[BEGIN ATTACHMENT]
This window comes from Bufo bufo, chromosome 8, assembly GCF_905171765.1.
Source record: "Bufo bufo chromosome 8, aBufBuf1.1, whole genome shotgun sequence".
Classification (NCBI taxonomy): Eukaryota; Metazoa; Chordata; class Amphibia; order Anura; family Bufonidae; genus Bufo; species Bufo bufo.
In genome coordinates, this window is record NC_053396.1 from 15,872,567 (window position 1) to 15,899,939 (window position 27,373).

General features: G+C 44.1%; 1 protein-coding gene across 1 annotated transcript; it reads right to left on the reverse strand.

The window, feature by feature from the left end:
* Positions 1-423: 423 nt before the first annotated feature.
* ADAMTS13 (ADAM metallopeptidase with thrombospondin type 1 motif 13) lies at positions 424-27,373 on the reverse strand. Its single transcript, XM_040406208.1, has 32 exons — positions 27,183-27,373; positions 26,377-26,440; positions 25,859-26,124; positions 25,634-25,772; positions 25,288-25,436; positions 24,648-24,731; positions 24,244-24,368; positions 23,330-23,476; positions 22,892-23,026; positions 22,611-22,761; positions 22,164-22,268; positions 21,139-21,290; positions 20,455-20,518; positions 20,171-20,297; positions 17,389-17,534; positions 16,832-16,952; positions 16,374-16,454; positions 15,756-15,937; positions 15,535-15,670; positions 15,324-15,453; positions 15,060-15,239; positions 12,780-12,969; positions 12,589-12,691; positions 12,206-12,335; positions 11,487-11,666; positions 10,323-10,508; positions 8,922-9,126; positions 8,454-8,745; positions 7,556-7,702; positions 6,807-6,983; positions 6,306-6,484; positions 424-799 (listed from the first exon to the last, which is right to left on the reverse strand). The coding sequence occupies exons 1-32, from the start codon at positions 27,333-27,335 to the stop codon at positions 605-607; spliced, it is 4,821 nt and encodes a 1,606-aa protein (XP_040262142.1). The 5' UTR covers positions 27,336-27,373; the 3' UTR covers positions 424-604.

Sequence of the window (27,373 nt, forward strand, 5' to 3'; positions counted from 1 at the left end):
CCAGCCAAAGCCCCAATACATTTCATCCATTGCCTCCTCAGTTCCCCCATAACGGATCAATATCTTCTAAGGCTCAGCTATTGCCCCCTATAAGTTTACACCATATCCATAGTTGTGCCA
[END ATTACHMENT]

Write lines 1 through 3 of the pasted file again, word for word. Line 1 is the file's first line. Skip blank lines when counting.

This window comes from Bufo bufo, chromosome 8, assembly GCF_905171765.1.
Source record: "Bufo bufo chromosome 8, aBufBuf1.1, whole genome shotgun sequence".
Classification (NCBI taxonomy): Eukaryota; Metazoa; Chordata; class Amphibia; order Anura; family Bufonidae; genus Bufo; species Bufo bufo.